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      Bill 4 years ago from Gold Coast, Australia

      This is an awesome Lens. For a beginner photographer, you have some incredible photos! To me, it seems that you are very experienced. Well done!

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      hntrssthmpsn 4 years ago

      @retta719: Thank you!

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      hntrssthmpsn 4 years ago

      @aesta1: Light painting is one of my favorite block-breakers, and my flashlights have become almost as much a part of my standard photography kit as my cameras! I really hope you enjoy it, and would love to see your results!

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      hntrssthmpsn 4 years ago

      @Aibrean82: Some of my favorite photos posted to our group were taken with phones :) Don't get me wrong, there's plenty of equipment that's on my wish-list, but you can take great pictures with any camera!

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      flycatcherrr 4 years ago

      Oh. Wow.

      Your photographs leave me speechless - and your ideas have me photo-inspired!

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      poldepc lm 4 years ago

      beautiful lens, well done; thanks for sharing

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      hntrssthmpsn 4 years ago

      @Rosetta Slone: Thank you, that's very kind! I'm lucky to have wound up in my photography group, where I can ask how photos I like were done and find new things to try.

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      Shelly Sellers 4 years ago from Midwest U.S.A.

      I always have photographer's block, but your photos gave me some inspiration!

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      Deborah Swain 4 years ago from Rome, Italy

      LOVE this lens. I've rediscovered the joy of photography through using old analogue cameras.

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      hmommers 4 years ago

      A real nice lens! I want to try this light painting. Thanks!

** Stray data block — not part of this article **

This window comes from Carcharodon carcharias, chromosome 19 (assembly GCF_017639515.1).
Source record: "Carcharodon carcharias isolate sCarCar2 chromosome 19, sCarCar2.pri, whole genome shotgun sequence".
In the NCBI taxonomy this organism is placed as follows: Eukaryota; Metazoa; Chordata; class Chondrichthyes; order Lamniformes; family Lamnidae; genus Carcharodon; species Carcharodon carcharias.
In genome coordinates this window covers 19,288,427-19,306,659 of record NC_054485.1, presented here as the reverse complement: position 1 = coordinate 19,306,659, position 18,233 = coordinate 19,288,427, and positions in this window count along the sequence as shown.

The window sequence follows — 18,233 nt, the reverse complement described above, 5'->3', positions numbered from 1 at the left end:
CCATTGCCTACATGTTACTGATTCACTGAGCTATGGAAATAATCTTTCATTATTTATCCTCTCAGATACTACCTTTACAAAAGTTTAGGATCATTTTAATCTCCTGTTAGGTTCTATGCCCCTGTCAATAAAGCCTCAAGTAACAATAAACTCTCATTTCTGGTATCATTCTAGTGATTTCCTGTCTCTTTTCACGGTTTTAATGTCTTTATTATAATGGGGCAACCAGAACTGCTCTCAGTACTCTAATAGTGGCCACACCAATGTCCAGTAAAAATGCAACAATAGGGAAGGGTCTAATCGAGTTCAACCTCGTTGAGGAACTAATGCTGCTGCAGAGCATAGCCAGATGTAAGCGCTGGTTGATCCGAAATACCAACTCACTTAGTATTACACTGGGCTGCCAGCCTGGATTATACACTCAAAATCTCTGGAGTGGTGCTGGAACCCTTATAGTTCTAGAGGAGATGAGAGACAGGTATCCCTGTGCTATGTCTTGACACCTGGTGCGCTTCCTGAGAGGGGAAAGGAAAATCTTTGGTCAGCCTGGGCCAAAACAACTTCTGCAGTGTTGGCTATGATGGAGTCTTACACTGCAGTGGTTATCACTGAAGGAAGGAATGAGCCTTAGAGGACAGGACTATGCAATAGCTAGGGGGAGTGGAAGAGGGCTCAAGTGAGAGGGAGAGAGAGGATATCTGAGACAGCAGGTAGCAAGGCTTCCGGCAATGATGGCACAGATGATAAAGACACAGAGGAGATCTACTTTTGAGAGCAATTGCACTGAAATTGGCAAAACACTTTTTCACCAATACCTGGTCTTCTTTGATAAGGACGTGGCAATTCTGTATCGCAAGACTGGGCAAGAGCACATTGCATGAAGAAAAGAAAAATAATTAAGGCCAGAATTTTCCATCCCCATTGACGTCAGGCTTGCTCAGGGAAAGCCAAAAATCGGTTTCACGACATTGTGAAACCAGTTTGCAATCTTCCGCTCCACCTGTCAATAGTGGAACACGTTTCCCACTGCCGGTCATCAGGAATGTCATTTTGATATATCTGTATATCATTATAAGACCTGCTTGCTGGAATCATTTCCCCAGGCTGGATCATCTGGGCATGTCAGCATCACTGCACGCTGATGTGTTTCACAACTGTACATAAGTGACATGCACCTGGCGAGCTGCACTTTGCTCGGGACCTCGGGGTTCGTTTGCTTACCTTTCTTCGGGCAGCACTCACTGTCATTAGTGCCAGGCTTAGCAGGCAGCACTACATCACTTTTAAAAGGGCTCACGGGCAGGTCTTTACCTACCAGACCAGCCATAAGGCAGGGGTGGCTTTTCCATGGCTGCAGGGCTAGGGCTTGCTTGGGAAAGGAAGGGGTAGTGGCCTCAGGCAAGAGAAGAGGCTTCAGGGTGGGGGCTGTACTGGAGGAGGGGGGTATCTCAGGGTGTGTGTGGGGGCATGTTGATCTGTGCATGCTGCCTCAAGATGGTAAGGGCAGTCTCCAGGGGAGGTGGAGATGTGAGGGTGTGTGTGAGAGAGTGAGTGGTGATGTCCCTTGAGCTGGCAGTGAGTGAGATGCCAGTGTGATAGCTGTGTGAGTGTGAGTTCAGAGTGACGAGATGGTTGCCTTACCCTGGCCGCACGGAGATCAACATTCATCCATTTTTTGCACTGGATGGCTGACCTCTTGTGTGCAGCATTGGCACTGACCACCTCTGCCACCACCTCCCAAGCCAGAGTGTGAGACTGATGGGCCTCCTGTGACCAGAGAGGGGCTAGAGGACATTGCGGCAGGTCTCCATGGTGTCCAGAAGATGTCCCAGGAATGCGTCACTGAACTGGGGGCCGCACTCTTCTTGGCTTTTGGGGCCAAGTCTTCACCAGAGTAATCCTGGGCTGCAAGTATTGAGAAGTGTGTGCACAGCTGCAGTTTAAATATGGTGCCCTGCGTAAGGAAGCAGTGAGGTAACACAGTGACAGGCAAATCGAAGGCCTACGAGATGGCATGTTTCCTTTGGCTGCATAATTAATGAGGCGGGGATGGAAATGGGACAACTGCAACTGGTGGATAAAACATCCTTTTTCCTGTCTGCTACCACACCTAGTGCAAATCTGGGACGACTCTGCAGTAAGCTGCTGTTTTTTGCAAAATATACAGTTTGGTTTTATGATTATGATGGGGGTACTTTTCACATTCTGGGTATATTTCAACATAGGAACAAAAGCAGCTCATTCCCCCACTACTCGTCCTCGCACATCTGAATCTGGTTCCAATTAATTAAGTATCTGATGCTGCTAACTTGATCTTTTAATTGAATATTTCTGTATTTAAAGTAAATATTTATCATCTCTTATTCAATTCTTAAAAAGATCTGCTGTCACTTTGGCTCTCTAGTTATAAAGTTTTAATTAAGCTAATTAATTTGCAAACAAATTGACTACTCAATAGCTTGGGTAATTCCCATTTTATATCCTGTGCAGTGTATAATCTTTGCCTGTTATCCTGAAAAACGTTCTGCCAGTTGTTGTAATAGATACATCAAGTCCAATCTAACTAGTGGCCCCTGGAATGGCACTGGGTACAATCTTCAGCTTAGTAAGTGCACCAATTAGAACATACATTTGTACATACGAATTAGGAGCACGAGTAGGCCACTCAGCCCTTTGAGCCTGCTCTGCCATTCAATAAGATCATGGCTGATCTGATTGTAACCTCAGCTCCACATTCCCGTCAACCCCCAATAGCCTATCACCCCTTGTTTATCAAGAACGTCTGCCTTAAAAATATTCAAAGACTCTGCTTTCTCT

You describe the same process I had (100 pictures all looking alike), as I have described in my lens 'looking through the square hole'. My way to overcome a photographers block is themephotography.

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      kimmanleyort 4 years ago

      Photography is a constant source of inspiration for me. When I'm feeling blocked, I just notice the light. Your passion for your new hobby shines through this wonderful lens. I love that you're trying new things and are part of a group.

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      Loretta 4 years ago from United States

      Beautiful photography! Thank you for sharing it with us :)

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      Mary Norton 4 years ago from Ontario, Canada

      Like to try taking a picture using a flashlight. Just love all the pictures here.

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      Aibrean82 4 years ago

      Wow, you have some amazing photos here! I have not yet experienced photographer's block, but then I'm not a photographer. I would love to buy a "proper" camera and experiment a little :)

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      hntrssthmpsn 4 years ago

      @LisaDH: I hear that! That's one of the nice things about my photography group... I'm not great at slogging through uninspired phases, but a specific commitment helps. Thanks for reading and for your kind comment!

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      Rosetta Slone 4 years ago from Under a coconut tree

      I can't believe you've only started getting into photography a few weeks ago. Your photos are great!

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      hntrssthmpsn 4 years ago

      @MusicMadness LM: What a terrific Christmas present! Thanks for reading, and best of luck with your still-new camera!

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      LisaDH 4 years ago

      Love this page, particularly the fake tilt-shift and the image of your dog in shades. Awesome angle on that one! I know what you mean about photographer's block. There are certainly days when I can't find anything to photograph, or everything I take seems dull and boring. The only way out of it is as the same as any type of block - just keep going!

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      MusicMadness LM 4 years ago

      Very creative ideas. You've got me thinking about some great ideas for new photos of my own. I got a SLR T3i last Christmas, and I'm still having lots of fun with it.